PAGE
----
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Steven A. Camarota is the Director of Research at the Center for Immigration Studies.
While it is sometimes assumed that minorities, particularly Hispanics, favor increased immigration and legalization for illegal immigrants, a new Zogby survey finds that minority voters’ views are more complex. The poll of Hispanic, Asian-American, and African-American likely voters finds some support for legalization. But overall each of these groups prefers enforcement and for illegal immigrants to return home. Moreover, significant majorities of all three groups think that the current level of immigration is too high. These views are in sharp contrast to the leaders of most ethnic advocacy organizations, who argue for increased immigration and legalization of illegal immigrants. The survey used neutral language, avoiding such terms as “amnesty,” “illegal alien,” or “undocumented.”
Among the findings:
In contrast to the leadership of many ethnic advocacy groups, most members of minority groups think immigration is too high.
- Hispanics: 56 percent said it is too high; 7 percent said too low; 14 percent just right.
- Asian-Americans: 57 percent said immigration is too high; 5 percent said too low; 18 percent just right.
- African-Americans: 68 percent said it is too high; 4 percent said too low; 14 percent just right.
Most members of minority groups do not feel that illegal immigration is caused by limits on legal immigration as many ethnic advocacy groups argue; instead, members feel it’s due to a lack of enforcement.
- Hispanics: Just 20 percent said illegal immigration was caused by not letting in enough legal immigrants; 61 percent said inadequate enforcement.
- Asian-Americans: 19 percent said not enough legal immigration; 69 percent said inadequate enforcement.
- African-Americans: 16 percent said not enough legal immigration; 70 percent said inadequate enforcement.
Most members of minority groups feel that there are plenty of Americans available to fill unskilled jobs.
- Hispanics: 15 percent said legal immigration should be increased to fill unskilled jobs; 65 percent said there are plenty of Americans available to do unskilled jobs, employers just need to pay more.
- Asian-Americans: 19 percent said increase immigration; 65 percent said plenty of Americans are available.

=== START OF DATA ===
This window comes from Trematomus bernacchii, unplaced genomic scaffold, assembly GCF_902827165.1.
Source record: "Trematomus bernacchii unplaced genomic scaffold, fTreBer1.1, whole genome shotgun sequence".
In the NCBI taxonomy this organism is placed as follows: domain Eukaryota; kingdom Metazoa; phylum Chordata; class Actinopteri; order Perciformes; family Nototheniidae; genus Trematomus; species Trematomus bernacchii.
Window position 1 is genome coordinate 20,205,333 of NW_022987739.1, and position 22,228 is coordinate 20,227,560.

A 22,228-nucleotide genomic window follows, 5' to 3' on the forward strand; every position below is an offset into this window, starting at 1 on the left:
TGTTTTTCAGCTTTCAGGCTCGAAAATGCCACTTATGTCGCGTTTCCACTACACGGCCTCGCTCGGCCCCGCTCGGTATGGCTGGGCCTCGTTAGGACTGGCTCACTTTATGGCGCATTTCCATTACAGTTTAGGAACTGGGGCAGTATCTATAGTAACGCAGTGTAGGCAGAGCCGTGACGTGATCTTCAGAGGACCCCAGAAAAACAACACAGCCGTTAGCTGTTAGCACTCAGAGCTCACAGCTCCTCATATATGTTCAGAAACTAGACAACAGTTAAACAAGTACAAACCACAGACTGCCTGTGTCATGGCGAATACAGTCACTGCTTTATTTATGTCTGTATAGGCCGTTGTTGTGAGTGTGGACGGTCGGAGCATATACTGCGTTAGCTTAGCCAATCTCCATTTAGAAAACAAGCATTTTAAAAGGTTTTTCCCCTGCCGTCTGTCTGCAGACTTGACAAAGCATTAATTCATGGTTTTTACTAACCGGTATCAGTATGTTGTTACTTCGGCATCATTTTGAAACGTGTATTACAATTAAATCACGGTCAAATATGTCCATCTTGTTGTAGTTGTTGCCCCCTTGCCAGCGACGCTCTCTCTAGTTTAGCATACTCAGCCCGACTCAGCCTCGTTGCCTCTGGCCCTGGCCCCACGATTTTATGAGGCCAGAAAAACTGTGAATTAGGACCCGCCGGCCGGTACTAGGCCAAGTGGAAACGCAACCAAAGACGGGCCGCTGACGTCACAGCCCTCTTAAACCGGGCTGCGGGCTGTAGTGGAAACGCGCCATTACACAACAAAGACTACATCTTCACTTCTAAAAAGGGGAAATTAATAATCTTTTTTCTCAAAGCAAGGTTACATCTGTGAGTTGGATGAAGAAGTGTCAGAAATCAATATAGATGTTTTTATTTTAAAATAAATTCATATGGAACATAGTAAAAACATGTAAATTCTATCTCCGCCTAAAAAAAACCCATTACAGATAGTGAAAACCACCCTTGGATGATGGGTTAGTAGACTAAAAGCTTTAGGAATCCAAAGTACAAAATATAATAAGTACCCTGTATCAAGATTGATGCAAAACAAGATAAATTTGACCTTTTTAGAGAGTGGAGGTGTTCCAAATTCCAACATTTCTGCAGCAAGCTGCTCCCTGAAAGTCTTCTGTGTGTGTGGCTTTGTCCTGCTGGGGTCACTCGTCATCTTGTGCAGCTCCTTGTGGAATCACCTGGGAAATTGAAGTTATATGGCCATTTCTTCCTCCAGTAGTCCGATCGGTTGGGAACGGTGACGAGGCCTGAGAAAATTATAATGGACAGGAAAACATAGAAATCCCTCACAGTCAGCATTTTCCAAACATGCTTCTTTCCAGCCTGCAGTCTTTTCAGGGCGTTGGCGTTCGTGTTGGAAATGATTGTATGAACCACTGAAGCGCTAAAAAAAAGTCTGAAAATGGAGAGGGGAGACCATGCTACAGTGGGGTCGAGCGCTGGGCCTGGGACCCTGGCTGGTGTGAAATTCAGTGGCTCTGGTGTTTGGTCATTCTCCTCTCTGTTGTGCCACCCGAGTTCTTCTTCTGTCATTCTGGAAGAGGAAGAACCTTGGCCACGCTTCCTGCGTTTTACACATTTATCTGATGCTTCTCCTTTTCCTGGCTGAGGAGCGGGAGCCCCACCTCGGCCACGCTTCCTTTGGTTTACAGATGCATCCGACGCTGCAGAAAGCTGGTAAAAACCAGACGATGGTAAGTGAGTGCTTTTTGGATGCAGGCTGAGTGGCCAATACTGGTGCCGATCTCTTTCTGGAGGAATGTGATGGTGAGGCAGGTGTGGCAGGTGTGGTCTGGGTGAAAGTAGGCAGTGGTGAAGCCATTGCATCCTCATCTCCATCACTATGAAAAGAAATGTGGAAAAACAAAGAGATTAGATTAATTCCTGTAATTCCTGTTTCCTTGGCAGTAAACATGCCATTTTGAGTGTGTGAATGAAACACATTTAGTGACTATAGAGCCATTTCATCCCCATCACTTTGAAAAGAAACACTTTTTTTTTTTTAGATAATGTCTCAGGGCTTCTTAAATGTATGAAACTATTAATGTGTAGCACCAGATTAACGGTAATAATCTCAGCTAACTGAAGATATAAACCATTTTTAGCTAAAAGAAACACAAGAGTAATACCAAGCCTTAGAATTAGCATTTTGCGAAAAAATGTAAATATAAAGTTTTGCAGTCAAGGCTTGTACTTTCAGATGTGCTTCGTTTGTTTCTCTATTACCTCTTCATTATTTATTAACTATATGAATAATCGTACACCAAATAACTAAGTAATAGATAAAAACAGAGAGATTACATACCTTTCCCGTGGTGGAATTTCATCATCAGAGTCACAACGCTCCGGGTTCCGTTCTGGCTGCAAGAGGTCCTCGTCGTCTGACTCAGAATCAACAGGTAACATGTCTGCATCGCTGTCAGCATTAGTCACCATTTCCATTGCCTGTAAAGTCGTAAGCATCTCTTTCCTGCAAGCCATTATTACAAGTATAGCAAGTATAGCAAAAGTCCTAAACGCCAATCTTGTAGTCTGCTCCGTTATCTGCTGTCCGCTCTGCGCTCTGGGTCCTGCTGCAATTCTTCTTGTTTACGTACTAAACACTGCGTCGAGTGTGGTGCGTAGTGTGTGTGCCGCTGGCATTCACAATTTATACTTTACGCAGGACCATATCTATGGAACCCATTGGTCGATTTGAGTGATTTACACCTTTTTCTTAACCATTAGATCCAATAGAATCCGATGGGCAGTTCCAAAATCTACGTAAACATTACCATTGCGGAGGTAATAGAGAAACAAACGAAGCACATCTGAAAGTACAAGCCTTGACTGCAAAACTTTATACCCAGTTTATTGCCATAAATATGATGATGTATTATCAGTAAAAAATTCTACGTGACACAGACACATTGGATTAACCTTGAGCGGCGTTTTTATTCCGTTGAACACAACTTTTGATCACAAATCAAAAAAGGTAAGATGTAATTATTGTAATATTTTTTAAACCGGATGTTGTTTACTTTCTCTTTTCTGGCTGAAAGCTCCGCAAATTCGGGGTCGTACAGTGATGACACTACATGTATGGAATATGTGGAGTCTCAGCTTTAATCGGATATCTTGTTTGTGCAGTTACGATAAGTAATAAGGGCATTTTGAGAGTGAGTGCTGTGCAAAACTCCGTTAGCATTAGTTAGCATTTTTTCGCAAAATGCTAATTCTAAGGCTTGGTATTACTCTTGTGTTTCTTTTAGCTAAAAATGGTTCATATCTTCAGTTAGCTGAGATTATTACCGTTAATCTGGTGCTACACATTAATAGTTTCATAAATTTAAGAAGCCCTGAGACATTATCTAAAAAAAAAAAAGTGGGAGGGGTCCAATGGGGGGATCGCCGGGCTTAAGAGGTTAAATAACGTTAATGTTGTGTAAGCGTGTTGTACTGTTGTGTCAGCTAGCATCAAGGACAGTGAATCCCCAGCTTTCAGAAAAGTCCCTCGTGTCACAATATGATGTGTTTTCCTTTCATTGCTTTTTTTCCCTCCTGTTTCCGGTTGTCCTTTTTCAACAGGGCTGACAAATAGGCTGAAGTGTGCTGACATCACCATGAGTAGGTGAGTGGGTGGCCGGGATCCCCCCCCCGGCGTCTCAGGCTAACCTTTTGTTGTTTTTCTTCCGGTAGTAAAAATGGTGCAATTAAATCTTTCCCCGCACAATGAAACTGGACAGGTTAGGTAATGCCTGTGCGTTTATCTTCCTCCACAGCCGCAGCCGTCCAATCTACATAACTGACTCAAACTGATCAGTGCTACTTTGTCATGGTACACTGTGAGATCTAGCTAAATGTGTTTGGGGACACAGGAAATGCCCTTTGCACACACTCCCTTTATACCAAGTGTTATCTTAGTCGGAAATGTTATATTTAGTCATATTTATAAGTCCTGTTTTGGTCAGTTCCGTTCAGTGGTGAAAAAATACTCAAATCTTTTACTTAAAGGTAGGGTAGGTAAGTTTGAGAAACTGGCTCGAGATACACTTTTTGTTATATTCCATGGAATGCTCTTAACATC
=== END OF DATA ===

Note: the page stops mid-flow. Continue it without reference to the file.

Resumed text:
- African-Americans: 6 percent said increase immigration; 81 percent said plenty of Americans are available.
When asked to choose between enforcement that would cause illegal immigrants in the country to go home or offering them a pathway to citizenship with conditions, most members of minority groups choose enforcement.
- Hispanics: 52 percent support enforcement to encourage illegals to go home; 34 percent support conditional legalization.
- Asian-Americans: 57 percent support enforcement; 29 percent support conditional legalization.
- African-Americans: 50 percent support enforcement; 30 percent support conditional legalization.
Zogby International was commissioned by the Center for Immigration Studies to conduct an online survey. A sampling of Zogby International’s online panel, which is representative of the adult population of the United States, was invited to participate. Zogby maintains the panel and has used it for other surveys. Slight weights were added to region, party, age, race, religion, gender, and education to more accurately reflect the U.S. population. The survey included roughly 700 Hispanic, 400 African-American, and 400 Asian-American likely voters.
The survey was conducted by Zogby from November 13 to 30, 2009. The margin of error for likely voters is +/- 0.5 percent. The margin of error for Hispanic likely voters is 3.7 percent; for African-Americans it is 4.7 percent; and for Asian-Americans voters it is 5.1 percent.
This survey of minority voters shows that when it comes to the issue of legalizing illegal immigrants, these voters disagree with the leadership of many ethnic advocacy groups. Most voters want the law enforced and illegal immigrants to return to their home countries. Overall they also feel that the current level of immigration is too high. The poll specifically asks voters to put aside the issue of legal status and focus only on the numbers. Even so, most think the level of immigration is too high and very few think it is too low. Not surprisingly, when it comes to allowing more unskilled workers into the country, most Hispanic, Asian-American, and African-American voters feel there are plenty of Americans here to do such work; employers just need to pay more.
The overall findings of this poll show a significant divide between the perception that minority voters want legalization and increased legal immigration and the reality, which is that they want enforcement and less immigration. Like most Americans, minority voters are not anti-immigrant or anti-immigration per se. Moreover there is not unanimity on the immigration issue among or between groups. What the poll does show is that, like most Americans, Hispanic, Asian, and black voters want the law enforced and illegal immigrants to go home. Moreover, they think the overall level of immigration is too high. When some leaders of minority groups speak on immigration and argue for legalization they are merely offering their own personal opinions, not necessarily those of voters in these communities.